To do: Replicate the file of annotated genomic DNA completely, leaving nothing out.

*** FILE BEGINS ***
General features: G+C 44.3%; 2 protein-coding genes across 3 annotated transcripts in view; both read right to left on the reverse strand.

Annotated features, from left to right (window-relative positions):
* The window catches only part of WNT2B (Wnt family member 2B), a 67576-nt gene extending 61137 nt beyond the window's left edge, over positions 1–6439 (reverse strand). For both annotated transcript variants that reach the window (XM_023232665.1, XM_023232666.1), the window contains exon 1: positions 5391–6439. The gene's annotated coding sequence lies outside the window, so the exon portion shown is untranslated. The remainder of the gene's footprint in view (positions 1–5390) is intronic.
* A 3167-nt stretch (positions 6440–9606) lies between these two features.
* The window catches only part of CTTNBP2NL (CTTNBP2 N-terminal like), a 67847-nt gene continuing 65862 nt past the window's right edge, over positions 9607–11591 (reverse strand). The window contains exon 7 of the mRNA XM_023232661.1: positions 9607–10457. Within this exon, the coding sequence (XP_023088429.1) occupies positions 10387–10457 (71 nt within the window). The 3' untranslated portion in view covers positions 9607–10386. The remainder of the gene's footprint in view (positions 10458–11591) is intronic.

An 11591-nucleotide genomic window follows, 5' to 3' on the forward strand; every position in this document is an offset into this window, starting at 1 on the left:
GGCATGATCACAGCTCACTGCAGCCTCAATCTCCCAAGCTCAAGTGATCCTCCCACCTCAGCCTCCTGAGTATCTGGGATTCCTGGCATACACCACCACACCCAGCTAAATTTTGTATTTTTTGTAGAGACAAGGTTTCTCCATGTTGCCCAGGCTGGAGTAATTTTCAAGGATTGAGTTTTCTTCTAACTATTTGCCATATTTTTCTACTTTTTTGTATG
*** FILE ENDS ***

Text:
General features: G+C 44.3%; 2 protein-coding genes across 3 annotated transcripts in view; both read right to left on the reverse strand.

Annotated features, from left to right (window-relative positions):
* The window catches only part of WNT2B (Wnt family member 2B), a 67576-nt gene extending 61137 nt beyond the window's left edge, over positions 1–6439 (reverse strand). For both annotated transcript variants that reach the window (XM_023232665.1, XM_023232666.1), the window contains exon 1: positions 5391–6439. The gene's annotated coding sequence lies outside the window, so the exon portion shown is untranslated. The remainder of the gene's footprint in view (positions 1–5390) is intronic.
* A 3167-nt stretch (positions 6440–9606) lies between these two features.
* The window catches only part of CTTNBP2NL (CTTNBP2 N-terminal like), a 67847-nt gene continuing 65862 nt past the window's right edge, over positions 9607–11591 (reverse strand). The window contains exon 7 of the mRNA XM_023232661.1: positions 9607–10457. Within this exon, the coding sequence (XP_023088429.1) occupies positions 10387–10457 (71 nt within the window). The 3' untranslated portion in view covers positions 9607–10386. The remainder of the gene's footprint in view (positions 10458–11591) is intronic.

An 11591-nucleotide genomic window follows, 5' to 3' on the forward strand; every position in this document is an offset into this window, starting at 1 on the left:
GGCATGATCACAGCTCACTGCAGCCTCAATCTCCCAAGCTCAAGTGATCCTCCCACCTCAGCCTCCTGAGTATCTGGGATTCCTGGCATACACCACCACACCCAGCTAAATTTTGTATTTTTTGTAGAGACAAGGTTTCTCCATGTTGCCCAGGCTGGAGTAATTTTCAAGGATTGAGTTTTCTTCTAACTATTTGCCATATTTTTCTACTTTTTTGTATG